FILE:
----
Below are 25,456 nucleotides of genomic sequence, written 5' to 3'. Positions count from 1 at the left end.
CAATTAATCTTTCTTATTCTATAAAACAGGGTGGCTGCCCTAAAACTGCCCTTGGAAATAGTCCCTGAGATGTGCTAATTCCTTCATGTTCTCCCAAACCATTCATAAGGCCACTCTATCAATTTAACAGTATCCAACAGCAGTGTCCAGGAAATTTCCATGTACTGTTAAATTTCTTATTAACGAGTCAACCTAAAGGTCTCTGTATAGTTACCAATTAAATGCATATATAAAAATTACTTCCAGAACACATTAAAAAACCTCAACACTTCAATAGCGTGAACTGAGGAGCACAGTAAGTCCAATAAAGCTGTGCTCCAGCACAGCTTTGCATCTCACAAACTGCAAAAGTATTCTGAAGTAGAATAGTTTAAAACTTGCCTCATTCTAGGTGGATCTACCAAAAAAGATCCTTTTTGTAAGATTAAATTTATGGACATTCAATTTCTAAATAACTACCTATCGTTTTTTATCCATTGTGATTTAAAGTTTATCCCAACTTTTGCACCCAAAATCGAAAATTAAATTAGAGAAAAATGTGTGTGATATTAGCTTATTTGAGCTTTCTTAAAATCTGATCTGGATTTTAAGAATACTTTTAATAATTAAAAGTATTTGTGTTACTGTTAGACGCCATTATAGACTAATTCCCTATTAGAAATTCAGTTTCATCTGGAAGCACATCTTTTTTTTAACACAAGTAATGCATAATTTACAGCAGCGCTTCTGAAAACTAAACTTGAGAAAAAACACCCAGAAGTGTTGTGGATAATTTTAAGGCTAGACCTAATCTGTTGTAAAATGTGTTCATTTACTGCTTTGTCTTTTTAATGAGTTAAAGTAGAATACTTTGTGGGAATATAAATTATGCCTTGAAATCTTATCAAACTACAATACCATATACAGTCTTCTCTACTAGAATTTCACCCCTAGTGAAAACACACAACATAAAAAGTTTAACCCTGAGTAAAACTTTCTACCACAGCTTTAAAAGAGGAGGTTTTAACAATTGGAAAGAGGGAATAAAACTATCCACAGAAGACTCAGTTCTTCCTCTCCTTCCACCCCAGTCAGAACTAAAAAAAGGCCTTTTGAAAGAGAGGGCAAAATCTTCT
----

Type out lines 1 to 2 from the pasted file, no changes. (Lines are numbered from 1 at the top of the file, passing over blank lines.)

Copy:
Below are 25,456 nucleotides of genomic sequence, written 5' to 3'. Positions count from 1 at the left end.
CAATTAATCTTTCTTATTCTATAAAACAGGGTGGCTGCCCTAAAACTGCCCTTGGAAATAGTCCCTGAGATGTGCTAATTCCTTCATGTTCTCCCAAACCATTCATAAGGCCACTCTATCAATTTAACAGTATCCAACAGCAGTGTCCAGGAAATTTCCATGTACTGTTAAATTTCTTATTAACGAGTCAACCTAAAGGTCTCTGTATAGTTACCAATTAAATGCATATATAAAAATTACTTCCAGAACACATTAAAAAACCTCAACACTTCAATAGCGTGAACTGAGGAGCACAGTAAGTCCAATAAAGCTGTGCTCCAGCACAGCTTTGCATCTCACAAACTGCAAAAGTATTCTGAAGTAGAATAGTTTAAAACTTGCCTCATTCTAGGTGGATCTACCAAAAAAGATCCTTTTTGTAAGATTAAATTTATGGACATTCAATTTCTAAATAACTACCTATCGTTTTTTATCCATTGTGATTTAAAGTTTATCCCAACTTTTGCACCCAAAATCGAAAATTAAATTAGAGAAAAATGTGTGTGATATTAGCTTATTTGAGCTTTCTTAAAATCTGATCTGGATTTTAAGAATACTTTTAATAATTAAAAGTATTTGTGTTACTGTTAGACGCCATTATAGACTAATTCCCTATTAGAAATTCAGTTTCATCTGGAAGCACATCTTTTTTTTAACACAAGTAATGCATAATTTACAGCAGCGCTTCTGAAAACTAAACTTGAGAAAAAACACCCAGAAGTGTTGTGGATAATTTTAAGGCTAGACCTAATCTGTTGTAAAATGTGTTCATTTACTGCTTTGTCTTTTTAATGAGTTAAAGTAGAATACTTTGTGGGAATATAAATTATGCCTTGAAATCTTATCAAACTACAATACCATATACAGTCTTCTCTACTAGAATTTCACCCCTAGTGAAAACACACAACATAAAAAGTTTAACCCTGAGTAAAACTTTCTACCACAGCTTTAAAAGAGGAGGTTTTAACAATTGGAAAGAGGGAATAAAACTATCCACAGAAGACTCAGTTCTTCCTCTCCTTCCACCCCAGTCAGAACTAAAAAAAGGCCTTTTGAAAGAGAGGGCAAAATCTTCT